Chris Barling is Chairman of ecommerce software supplier SellerDeck

Happy birthday to us!

July 29, 2010 by Anna Mullinder

Three colourful donuts in a rowThis week we're celebrating the Start Up Donut’s first birthday - and what a year it has been! With a new roster of great sponsors, popular content, a much-improved blog and some 30 enterprise agency partners now on board as syndicators, the site continues to go from strength to strength.

My personal highlights are:

Successful use of social media and blogging

Our followers on Twitter continue to grow but, more importantly, we’re having more and more conversations with start-ups and more established small businesses. By being able to speak to you directly, we can find out what information is most useful to you and tailor the site accordingly.

We’ve recently improved our Facebook page, too, so there’s more interaction with and between our users. Recently we asked what your favourite things about being a small business are and we got some excellent responses ― come and join the conversation.

A few months ago we integrated our blog into the main site (it used to be hosted on Wordpress), which has fuelled growth in visitor numbers and boosted content on the Start Up Donut. We now have a larger number of blog contributors including many of our experts. We add a new post every day or so, keep checking back regularly to see what’s been added. If you’ve got something you’d like to share or get off your chest then send us your blogs.

A large number of case studies

What better way to learn about starting and running a business than from people who have been there and done it? We’ve added a large number of case studies covering topics from “How I set up a business in my 50s” to “How I attract customers”.

More recently, we’ve been adding sector-specific studies, which provide a step-by-step account of how to set up everything from a café or restaurant to beauty business.

The Business StartUp Show

In May we took a stand at the Business StartUp Show in Excel, London. It was great to be able to meet our website users and Twitter followers face-to-face, as well as get the opportunity to tell even more people about the Donut project.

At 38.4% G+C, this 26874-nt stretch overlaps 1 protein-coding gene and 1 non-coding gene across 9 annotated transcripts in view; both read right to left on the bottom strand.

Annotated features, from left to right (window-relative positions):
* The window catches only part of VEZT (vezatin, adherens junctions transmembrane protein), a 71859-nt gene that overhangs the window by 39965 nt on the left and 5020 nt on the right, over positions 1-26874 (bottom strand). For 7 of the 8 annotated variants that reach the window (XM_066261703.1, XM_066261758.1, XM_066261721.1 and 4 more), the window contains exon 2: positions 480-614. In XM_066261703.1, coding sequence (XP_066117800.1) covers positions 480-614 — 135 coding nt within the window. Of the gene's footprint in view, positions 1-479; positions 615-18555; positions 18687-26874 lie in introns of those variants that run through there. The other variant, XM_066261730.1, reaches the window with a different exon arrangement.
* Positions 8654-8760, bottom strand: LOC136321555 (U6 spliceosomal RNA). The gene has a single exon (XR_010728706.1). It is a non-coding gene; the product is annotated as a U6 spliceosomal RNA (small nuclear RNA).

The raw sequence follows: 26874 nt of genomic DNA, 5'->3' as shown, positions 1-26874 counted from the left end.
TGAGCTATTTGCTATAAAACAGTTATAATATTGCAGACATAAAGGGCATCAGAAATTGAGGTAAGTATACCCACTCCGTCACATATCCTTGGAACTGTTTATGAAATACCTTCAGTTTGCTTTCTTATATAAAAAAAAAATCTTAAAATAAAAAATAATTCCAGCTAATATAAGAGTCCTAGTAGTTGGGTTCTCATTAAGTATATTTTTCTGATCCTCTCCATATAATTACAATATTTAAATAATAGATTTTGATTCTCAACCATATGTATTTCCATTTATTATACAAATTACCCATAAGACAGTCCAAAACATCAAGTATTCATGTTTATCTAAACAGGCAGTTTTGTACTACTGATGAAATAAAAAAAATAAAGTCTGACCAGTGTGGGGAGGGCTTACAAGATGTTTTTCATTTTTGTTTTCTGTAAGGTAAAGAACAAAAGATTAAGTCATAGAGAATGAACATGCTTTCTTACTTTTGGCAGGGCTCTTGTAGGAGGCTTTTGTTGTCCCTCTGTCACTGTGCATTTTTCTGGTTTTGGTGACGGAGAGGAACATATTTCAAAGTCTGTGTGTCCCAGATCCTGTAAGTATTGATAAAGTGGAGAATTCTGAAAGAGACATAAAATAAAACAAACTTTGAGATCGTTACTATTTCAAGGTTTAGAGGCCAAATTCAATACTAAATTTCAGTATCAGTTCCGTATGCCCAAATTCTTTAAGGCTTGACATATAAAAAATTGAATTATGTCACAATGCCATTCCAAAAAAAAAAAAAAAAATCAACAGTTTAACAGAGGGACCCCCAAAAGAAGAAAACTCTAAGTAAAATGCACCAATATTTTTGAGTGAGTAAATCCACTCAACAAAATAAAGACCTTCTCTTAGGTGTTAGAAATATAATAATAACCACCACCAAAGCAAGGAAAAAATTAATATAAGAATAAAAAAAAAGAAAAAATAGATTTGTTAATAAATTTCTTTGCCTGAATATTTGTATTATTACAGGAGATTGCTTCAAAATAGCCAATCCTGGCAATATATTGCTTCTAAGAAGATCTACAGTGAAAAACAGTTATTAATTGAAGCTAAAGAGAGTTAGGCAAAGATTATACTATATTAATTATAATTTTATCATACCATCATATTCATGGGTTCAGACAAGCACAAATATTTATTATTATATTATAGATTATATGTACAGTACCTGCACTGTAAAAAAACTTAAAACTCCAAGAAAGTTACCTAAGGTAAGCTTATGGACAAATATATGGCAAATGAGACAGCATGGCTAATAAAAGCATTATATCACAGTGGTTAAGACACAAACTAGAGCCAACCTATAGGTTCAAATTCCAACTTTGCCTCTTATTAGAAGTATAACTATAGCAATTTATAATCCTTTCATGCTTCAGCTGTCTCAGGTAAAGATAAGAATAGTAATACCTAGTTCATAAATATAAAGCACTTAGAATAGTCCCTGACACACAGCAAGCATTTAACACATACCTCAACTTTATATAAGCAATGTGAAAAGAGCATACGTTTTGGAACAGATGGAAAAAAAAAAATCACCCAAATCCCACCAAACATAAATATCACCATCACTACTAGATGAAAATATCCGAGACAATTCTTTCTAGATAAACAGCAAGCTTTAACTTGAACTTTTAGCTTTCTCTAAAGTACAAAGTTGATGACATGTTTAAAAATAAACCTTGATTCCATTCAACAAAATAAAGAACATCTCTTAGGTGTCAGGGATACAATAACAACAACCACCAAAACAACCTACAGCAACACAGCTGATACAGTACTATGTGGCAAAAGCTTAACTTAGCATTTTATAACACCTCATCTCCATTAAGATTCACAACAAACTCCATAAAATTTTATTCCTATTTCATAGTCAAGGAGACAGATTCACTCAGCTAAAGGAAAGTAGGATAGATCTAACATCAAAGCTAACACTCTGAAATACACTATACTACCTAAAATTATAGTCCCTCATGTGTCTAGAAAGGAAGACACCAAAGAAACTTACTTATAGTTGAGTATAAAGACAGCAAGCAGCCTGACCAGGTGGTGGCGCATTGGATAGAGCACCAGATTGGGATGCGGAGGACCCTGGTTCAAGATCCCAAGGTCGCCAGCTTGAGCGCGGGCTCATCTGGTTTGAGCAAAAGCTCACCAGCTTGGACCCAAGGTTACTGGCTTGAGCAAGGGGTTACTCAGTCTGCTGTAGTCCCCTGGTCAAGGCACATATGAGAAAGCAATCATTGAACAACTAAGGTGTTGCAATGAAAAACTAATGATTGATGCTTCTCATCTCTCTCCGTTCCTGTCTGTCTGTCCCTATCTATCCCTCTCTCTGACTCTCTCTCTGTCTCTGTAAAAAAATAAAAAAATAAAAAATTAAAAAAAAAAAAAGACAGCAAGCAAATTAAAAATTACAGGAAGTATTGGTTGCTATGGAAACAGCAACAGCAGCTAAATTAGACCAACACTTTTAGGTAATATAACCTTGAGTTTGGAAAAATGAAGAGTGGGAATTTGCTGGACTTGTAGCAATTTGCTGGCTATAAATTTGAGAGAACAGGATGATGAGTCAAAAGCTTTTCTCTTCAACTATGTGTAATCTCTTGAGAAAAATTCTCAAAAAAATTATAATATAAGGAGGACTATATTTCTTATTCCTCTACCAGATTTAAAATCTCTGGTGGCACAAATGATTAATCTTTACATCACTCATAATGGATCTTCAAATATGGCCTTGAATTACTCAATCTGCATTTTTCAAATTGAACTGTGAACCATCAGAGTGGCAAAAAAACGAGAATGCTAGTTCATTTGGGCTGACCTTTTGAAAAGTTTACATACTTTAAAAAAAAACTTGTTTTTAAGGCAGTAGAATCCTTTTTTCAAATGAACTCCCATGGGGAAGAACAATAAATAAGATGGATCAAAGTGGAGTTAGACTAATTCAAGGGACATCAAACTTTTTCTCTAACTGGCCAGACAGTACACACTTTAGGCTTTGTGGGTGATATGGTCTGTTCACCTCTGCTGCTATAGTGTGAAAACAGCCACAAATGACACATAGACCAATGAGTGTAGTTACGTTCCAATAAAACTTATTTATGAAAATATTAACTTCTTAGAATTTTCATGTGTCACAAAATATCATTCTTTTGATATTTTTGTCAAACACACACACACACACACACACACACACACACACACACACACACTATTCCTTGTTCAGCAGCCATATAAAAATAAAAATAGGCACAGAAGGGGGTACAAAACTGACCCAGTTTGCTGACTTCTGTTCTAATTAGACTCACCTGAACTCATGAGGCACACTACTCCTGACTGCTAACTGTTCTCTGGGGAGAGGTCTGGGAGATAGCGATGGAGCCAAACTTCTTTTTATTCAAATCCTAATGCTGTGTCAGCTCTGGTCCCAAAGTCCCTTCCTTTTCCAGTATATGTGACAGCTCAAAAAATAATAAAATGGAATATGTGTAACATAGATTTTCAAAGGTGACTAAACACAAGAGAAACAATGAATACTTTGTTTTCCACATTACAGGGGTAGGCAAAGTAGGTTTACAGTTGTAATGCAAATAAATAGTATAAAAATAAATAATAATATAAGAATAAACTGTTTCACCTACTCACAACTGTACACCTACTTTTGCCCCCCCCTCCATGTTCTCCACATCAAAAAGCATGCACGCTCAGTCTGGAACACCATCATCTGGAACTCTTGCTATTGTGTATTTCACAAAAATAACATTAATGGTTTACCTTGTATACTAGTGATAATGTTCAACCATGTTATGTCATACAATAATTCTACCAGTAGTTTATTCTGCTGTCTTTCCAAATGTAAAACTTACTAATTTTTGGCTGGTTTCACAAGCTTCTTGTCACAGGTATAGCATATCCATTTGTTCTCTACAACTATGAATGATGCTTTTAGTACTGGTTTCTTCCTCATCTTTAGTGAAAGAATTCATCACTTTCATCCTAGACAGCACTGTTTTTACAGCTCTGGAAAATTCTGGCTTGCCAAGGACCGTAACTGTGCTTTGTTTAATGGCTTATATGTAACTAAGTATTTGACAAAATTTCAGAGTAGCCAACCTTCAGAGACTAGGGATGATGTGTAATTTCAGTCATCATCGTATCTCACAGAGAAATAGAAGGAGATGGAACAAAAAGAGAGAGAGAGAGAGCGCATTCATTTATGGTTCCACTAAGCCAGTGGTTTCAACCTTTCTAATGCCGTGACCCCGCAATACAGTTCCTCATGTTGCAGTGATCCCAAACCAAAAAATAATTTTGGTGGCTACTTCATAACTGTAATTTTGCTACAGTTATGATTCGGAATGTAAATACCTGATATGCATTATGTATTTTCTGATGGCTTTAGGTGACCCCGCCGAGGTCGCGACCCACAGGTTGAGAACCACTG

“Mumpreneur” week

In the week leading up to Mothers’ Day we celebrated mums in business. We discussed the term “mumpreneur”, looked at the issues surrounding running a business when you have children and posted a range of interesting guest blog posts. The week was really interesting and we learnt a lot about the different challenges young women face when starting up. My summary blog post captured the highlights.

What have I learnt?

The main thing I’ve learnt is that a project manager’s work is never done! There are always ways to improve the site, different types of article to add, forum posts to reply to, blogs to write and people to speak to on Twitter.

I’ve also learnt that there is such a vast range of start-ups and small businesses out there that are looking for need-to-know information and advice that can help them to start and run their own business more successfully. Please let us know if there’s anything we should be doing to make www.startupdonut.co.uk even better. Here’s to the next 12 months.

  • What’s been the biggest lesson you’ve learnt in the last year? What have your biggest business successes been? Please add your comments.

Words of wisdom from entrepreneurs who have made it ...

November 06, 2009 by Mark Sinclair

If you're starting a business, or you've already started one, this is four minutes worth investing.  The video below features some of this country's most successful entrepreneurs.  Their words of wisdom could save you a lot of time and money - or even your business!

What do you think of the advice they give?  Please share your thoughts. startupdonutbannerbutton728x90